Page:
Hear how forecourt operators are taking matters into their own hands to beat crime, in Forecourt Trader webinar

Register now to watch Forecourt Trader’s webinar on ‘Breaking the back of rising retail crime’, on Wednesday May 22 at 11am.

With little support from police, forecourt operators are taking matters into their own hands by introducing facial recognition technology, security guards and safes for overnight storage. Our panellists – operators David Charman, and Johnny Srikrishna, Pricewatch Group general manager Tom Buckley, and the Petrol Retailers Associations’ chief executive Gordon Balmer - share their insights into how the industry can combat what has become an endemic problem for most people working in it.

Meet the speakers:

Tom Buckley, general manager – Pricewatch Group 

Tom Buckley (1) (1)

Tom Buckley has worked at Pricewatch Group for two years as its general manager, responsible for the day-to-day running of the family-owned business. 

He says that crime is “massive” for the Sussex chain of 10 forecourts, with all of its sites having “a story to tell”. 

Police have been slow to take action, recently ignoring CCTV footage of a getaway vehicle’s registration number and also more than 20 requests for support at one site with a retail theft problem. As a result, the business has been trialling the short-term use of a security guard. 

Prior to joining Pricewatch, Tom worked in the automotive industry running prestige car dealerships, most recently for Mercedes-Benz. 

David Charman, managing director at Parkfoot Garage  

David Charman (1)

David Charman, managing director of third generation forecourt business Parkfoot Garage, says that shop theft and violence and anger towards staff is the big area of focus for him to combat when it comes to crime.  

Despite the business being “in the nicest part of Kent” on the A20 in West Malling, it was subjected to an armed robbery some years ago, and David says that it is currently losing between £30,000 to £40,000 per year from shoplifting. To protect his most important asset – his staff – he is planning to introduce facial recognition technology in the shop this year.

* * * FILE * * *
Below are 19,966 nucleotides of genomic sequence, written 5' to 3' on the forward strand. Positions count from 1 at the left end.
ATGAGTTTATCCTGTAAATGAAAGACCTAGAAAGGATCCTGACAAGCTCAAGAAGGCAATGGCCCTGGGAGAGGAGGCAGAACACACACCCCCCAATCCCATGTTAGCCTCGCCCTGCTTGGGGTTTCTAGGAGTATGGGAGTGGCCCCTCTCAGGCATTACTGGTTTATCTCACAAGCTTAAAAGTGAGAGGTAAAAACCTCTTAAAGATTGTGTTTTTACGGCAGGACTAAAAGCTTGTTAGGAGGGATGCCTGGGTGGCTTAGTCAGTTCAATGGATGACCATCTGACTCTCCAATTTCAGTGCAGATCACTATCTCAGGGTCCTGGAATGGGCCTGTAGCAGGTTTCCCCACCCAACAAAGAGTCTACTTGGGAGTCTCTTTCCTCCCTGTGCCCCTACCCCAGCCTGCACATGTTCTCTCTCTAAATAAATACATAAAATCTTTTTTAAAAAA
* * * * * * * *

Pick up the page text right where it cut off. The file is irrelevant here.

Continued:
He says that increased fuel prices saw drive-offs and no means of payment increase, and that people are becoming cleverer in the way that they avoid paying for fuel. But he says his efforts need to go into finding ways to protect his team, which were deeply affected by the armed robbery.  

Johnny Srikrishna, director at SJS Group  

Johnny Srikrishna (1)

Johnny Srikrishna has worked at his family’s six-strong forecourt business in the south-east for seven years after a spell in banking.  

The SJS Group, which was founded by his father in the early 1970s, loses around £16,000 a year in drive-offs, despite using a high-tech security system with vehicle registration capability and CCTV. Tobacco theft is the other major problem area for the business which has invested in Navarra tobacco gantries and safes for overnight storage.  

He says that it is a post code lottery on how police respond to crime at the various locations, and that sometimes forecourt operators can be let down by staff not following security protocol. 

Gordon Balmer, executive director at the Petrol Retailers Association  

Gordon Balmer (1)

Gordon Balmer has worked for over 40 years in the fuel industry, 30 with BP and the last 10 with the Petrol Retailers Association (PRA), where he has been executive director for the past three years.   

Gordon has been lobbying to make the process of reporting drive-offs quicker and more effective by giving the forecourt industry access electronically to the DVLA vehicle database, instead of relying on the current paper-based system. 

The PRA is working with government and the media to highlight the seriousness of crime in the sector, with forecourt operators, he says, losing in excess of £100 million per year in drive-offs and no means of payment incidents. The association also works with the industry to promote self-help initiatives such as ShopKind and Project Pegasus. 

Juliet Morrison, Forecourt Trader editor 

Juliet Morrison 1

Juliet joined Forecourt Trader as editor last December. She has been a journalist in the independent retail sector for 30 years, reporting on, among other things, the prevalence of and harm that crime can cause businesses. 

Since joining the William Reed brand she has been monitoring the impact of crime on forecourt operators, and would like to hear from those who are tackling this growing problem which is now endemic in the industry.